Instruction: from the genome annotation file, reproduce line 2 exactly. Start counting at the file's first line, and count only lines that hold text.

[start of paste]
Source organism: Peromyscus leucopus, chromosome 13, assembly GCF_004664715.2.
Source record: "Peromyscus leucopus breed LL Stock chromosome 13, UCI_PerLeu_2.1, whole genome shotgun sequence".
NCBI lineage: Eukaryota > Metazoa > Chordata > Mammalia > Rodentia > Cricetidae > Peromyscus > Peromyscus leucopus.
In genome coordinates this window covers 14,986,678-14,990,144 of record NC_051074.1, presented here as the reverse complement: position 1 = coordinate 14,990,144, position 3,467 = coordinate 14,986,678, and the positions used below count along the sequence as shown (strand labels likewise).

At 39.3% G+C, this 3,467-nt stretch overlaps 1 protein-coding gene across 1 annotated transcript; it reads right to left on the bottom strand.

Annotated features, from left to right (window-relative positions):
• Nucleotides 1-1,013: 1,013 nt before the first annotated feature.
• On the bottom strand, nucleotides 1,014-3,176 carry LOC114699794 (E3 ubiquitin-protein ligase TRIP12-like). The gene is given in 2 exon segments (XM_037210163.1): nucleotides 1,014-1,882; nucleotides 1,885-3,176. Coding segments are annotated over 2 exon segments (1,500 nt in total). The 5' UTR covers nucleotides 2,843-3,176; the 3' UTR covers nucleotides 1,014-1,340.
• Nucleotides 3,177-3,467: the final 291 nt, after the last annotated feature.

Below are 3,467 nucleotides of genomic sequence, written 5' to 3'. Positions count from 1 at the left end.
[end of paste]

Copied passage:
Source record: "Peromyscus leucopus breed LL Stock chromosome 13, UCI_PerLeu_2.1, whole genome shotgun sequence".